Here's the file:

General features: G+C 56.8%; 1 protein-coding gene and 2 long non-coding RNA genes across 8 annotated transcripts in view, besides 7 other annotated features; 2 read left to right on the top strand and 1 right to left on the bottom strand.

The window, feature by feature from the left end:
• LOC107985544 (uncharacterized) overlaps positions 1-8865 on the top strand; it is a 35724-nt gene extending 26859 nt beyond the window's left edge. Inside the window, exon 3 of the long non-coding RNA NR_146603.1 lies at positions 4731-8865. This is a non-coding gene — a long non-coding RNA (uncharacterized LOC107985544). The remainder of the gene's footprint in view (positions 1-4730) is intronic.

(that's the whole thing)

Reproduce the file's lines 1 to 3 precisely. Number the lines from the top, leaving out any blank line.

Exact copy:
General features: G+C 56.8%; 1 protein-coding gene and 2 long non-coding RNA genes across 8 annotated transcripts in view, besides 7 other annotated features; 2 read left to right on the top strand and 1 right to left on the bottom strand.

The window, feature by feature from the left end:
• LOC107985544 (uncharacterized) overlaps positions 1-8865 on the top strand; it is a 35724-nt gene extending 26859 nt beyond the window's left edge. Inside the window, exon 3 of the long non-coding RNA NR_146603.1 lies at positions 4731-8865. This is a non-coding gene — a long non-coding RNA (uncharacterized LOC107985544). The remainder of the gene's footprint in view (positions 1-4730) is intronic.